Frank_BR

Lives in Brazil Campinas/SP, Brazil
Works as a Engineer
Joined on Jan 20, 2005

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Total: 456, showing: 1 – 20
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WARNING: Shooting Nikon is hazardous to your health!

Link | Posted on Aug 17, 2016 at 02:23 UTC as 48th comment
On article Bentley creates a 53 billion pixel car commercial (189 comments in total)

"The final image was made up of approximately. 700 hi-res images and ended up at 53 billion pixels in size."
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The Nikon D810 is a 36 Mpixel camera, so 700 images stitched together produce a final image of about 25, not 53 billion pixels! Some detail is missing in this story...

Link | Posted on Jul 21, 2016 at 22:02 UTC as 28th comment | 2 replies
On article Sony announces FE 50mm F1.4 ZA prime lens (293 comments in total)
In reply to:

Frank_BR: This emphasis of the lens manufacturers in launching extremely expensive lenses will end up killing the the market for photographic enthusiasts. As happened in the past with the market for high-fidelity audio.

Lens manufacturers urgently need to (re) learn how to make high-performance lenses but affordable to most enthusiasts. Otherwise, people will soon get tired of spending fortunes with photographic equipment.

Magnar W,
Probably $1500 for a fixed focal length lens is acceptable for a well-paid professional. However, it seems clear to me that Sony is charging too much for its most interesting lenses. Who will keep Sony alive is the enthusiast, not the professional. What Sony needs to do is to widen the market for full-frame cameras, not scare away the millions of enthusiasts who have experienced the taste of photography with Sony NEX cameras.

It's hard to accept that Sony charges $1500 for a 50mm F1.4 lens when a camera like the Sony RX-10 III, which is a complete photographic solution, costs the same amount. Before someone says I'm comparing apple to orange, I must say that the lens of the RX10 III is optically and mechanically much more complex, and probably more expensive to produce than this FE 50mm F1.4 ZA. And, of course, in addition to the lens, the RX10 III has a body which is extremely elaborate and expensive to produce.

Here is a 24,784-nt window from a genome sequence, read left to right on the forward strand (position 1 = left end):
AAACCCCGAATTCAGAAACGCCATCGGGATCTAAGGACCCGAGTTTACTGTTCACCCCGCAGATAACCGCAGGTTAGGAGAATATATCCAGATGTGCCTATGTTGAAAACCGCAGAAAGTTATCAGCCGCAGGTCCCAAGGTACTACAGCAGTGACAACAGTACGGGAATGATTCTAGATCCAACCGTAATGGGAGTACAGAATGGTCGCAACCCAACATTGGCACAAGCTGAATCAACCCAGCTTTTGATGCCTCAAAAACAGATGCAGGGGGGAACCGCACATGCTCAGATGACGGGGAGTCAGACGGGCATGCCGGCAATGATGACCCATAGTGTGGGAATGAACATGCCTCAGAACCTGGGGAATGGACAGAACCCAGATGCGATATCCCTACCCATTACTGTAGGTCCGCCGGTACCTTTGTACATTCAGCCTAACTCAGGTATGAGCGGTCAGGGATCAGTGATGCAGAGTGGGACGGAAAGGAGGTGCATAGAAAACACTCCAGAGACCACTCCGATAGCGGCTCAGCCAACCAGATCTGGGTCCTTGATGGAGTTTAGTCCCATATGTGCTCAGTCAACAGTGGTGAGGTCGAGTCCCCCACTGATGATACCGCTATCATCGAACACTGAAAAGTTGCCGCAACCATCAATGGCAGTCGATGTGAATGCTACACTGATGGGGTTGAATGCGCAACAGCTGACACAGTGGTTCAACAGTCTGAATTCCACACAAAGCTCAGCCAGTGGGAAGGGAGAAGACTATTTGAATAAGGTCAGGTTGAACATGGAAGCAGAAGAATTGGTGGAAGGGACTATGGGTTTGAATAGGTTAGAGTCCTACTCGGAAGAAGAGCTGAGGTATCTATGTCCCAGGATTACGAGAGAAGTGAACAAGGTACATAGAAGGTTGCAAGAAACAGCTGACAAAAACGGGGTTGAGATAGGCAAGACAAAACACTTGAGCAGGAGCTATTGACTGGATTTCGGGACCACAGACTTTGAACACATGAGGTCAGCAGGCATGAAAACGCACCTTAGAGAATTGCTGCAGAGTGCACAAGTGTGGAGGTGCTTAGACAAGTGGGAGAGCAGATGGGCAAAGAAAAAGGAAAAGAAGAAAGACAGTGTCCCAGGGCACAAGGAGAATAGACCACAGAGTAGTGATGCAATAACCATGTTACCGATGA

Link | Posted on Jul 13, 2016 at 01:42 UTC
On article Sony announces FE 50mm F1.4 ZA prime lens (293 comments in total)

This emphasis of the lens manufacturers in launching extremely expensive lenses will end up killing the the market for photographic enthusiasts. As happened in the past with the market for high-fidelity audio.

Lens manufacturers urgently need to (re) learn how to make high-performance lenses but affordable to most enthusiasts. Otherwise, people will soon get tired of spending fortunes with photographic equipment.

Link | Posted on Jul 12, 2016 at 13:08 UTC as 7th comment | 8 replies

How "Mirrorless is the future" if there are tons of excellent mirrorless cameras for ALL formats in the market today? The future for mirrorless has arrived and it is bright. In contrast, it is hard to imagine what is the future of DSLR cameras. Of course Bengston would not say that the days of the DSLR concept are numbered because Hasselblad still produces DSLR cameras.

Link | Posted on Jun 27, 2016 at 15:46 UTC as 74th comment
On article Hands-on with Hasselblad X1D (810 comments in total)

Hasselblad X1D vs Pentax 645D
or
Mirrorless vs DSLR

http://camerasize.com/compare/#211,678

Shocking!

Link | Posted on Jun 23, 2016 at 02:11 UTC as 170th comment | 4 replies
On article Rare Nikon 1200mm F11 pops up on eBay (119 comments in total)
In reply to:

Marty4650: This looks like something you could put on your shoulder, and use to shoot down enemy planes...

Yes, if you try to use a lens like this in a public place, you run the risk of being struck by an anti-terror squad :-)

Link | Posted on Jun 23, 2016 at 00:18 UTC
On article Rare Nikon 1200mm F11 pops up on eBay (119 comments in total)

This lens is like the Egyptian pyramids: beautiful to admire, zero utility.

Link | Posted on Jun 22, 2016 at 22:22 UTC as 29th comment | 2 replies
On article Medium-format mirrorless: Hasselblad unveils X1D (1190 comments in total)

Great move, Hasselblad!
From now on, Canikon Jurassic Park is an island surrounded by mirrorless cameras on all sides, from smartphones to medium format.

Link | Posted on Jun 22, 2016 at 13:05 UTC as 310th comment | 5 replies
On article Hasselblad to announce 'game changer' next week (460 comments in total)

Maybe a mirrorless medium format camera with a square sensor?
How about reviving the old 6x6 format, Hasselblad?

Link | Posted on Jun 18, 2016 at 01:54 UTC as 147th comment | 1 reply
In reply to:

AksCT: Apple has announced the next generation of its smart phone, iPhone7M. This phone will not include any screen and will enable users to enjoy the phone at it is was originally intended to be. "With the exclusion of the ubiquitous LCD screen users must return to the principles of telephony. Exclusion of screen prevents chimping and other activities, which has nothing to do with the phone", said Apple's Head of Desperative Innovation.